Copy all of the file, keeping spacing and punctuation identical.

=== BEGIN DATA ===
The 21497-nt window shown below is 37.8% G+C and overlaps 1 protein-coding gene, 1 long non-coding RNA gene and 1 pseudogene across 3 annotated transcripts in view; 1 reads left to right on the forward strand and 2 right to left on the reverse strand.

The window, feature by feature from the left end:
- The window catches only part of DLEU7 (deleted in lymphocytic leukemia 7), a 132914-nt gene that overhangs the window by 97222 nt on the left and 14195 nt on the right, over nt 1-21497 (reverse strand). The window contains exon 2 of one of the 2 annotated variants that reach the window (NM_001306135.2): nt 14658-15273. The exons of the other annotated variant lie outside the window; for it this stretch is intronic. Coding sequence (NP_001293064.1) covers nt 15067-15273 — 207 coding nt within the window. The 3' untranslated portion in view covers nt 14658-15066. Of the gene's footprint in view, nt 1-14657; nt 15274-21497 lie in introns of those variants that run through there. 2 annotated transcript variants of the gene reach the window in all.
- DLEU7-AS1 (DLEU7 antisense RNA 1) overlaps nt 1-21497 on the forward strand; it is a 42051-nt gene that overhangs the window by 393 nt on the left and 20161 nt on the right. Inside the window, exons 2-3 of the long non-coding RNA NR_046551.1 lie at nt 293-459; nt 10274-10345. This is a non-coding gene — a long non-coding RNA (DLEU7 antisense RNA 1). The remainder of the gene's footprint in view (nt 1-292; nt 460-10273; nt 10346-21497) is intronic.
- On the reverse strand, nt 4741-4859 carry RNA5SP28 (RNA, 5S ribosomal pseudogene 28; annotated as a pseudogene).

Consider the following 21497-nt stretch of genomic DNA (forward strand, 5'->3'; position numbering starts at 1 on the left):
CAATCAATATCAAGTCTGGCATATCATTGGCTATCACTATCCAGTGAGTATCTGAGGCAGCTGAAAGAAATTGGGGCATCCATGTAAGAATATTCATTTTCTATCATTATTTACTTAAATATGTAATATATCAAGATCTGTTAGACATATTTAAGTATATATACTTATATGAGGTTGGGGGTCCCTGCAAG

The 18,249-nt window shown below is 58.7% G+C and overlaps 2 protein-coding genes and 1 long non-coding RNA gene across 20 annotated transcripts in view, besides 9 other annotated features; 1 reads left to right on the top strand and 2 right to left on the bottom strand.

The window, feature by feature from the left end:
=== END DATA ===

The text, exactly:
The 21497-nt window shown below is 37.8% G+C and overlaps 1 protein-coding gene, 1 long non-coding RNA gene and 1 pseudogene across 3 annotated transcripts in view; 1 reads left to right on the forward strand and 2 right to left on the reverse strand.

The window, feature by feature from the left end:
- The window catches only part of DLEU7 (deleted in lymphocytic leukemia 7), a 132914-nt gene that overhangs the window by 97222 nt on the left and 14195 nt on the right, over nt 1-21497 (reverse strand). The window contains exon 2 of one of the 2 annotated variants that reach the window (NM_001306135.2): nt 14658-15273. The exons of the other annotated variant lie outside the window; for it this stretch is intronic. Coding sequence (NP_001293064.1) covers nt 15067-15273 — 207 coding nt within the window. The 3' untranslated portion in view covers nt 14658-15066. Of the gene's footprint in view, nt 1-14657; nt 15274-21497 lie in introns of those variants that run through there. 2 annotated transcript variants of the gene reach the window in all.
- DLEU7-AS1 (DLEU7 antisense RNA 1) overlaps nt 1-21497 on the forward strand; it is a 42051-nt gene that overhangs the window by 393 nt on the left and 20161 nt on the right. Inside the window, exons 2-3 of the long non-coding RNA NR_046551.1 lie at nt 293-459; nt 10274-10345. This is a non-coding gene — a long non-coding RNA (DLEU7 antisense RNA 1). The remainder of the gene's footprint in view (nt 1-292; nt 460-10273; nt 10346-21497) is intronic.
- On the reverse strand, nt 4741-4859 carry RNA5SP28 (RNA, 5S ribosomal pseudogene 28; annotated as a pseudogene).

Consider the following 21497-nt stretch of genomic DNA (forward strand, 5'->3'; position numbering starts at 1 on the left):
CAATCAATATCAAGTCTGGCATATCATTGGCTATCACTATCCAGTGAGTATCTGAGGCAGCTGAAAGAAATTGGGGCATCCATGTAAGAATATTCATTTTCTATCATTATTTACTTAAATATGTAATATATCAAGATCTGTTAGACATATTTAAGTATATATACTTATATGAGGTTGGGGGTCCCTGCAAG

The 18,249-nt window shown below is 58.7% G+C and overlaps 2 protein-coding genes and 1 long non-coding RNA gene across 20 annotated transcripts in view, besides 9 other annotated features; 1 reads left to right on the top strand and 2 right to left on the bottom strand.

The window, feature by feature from the left end: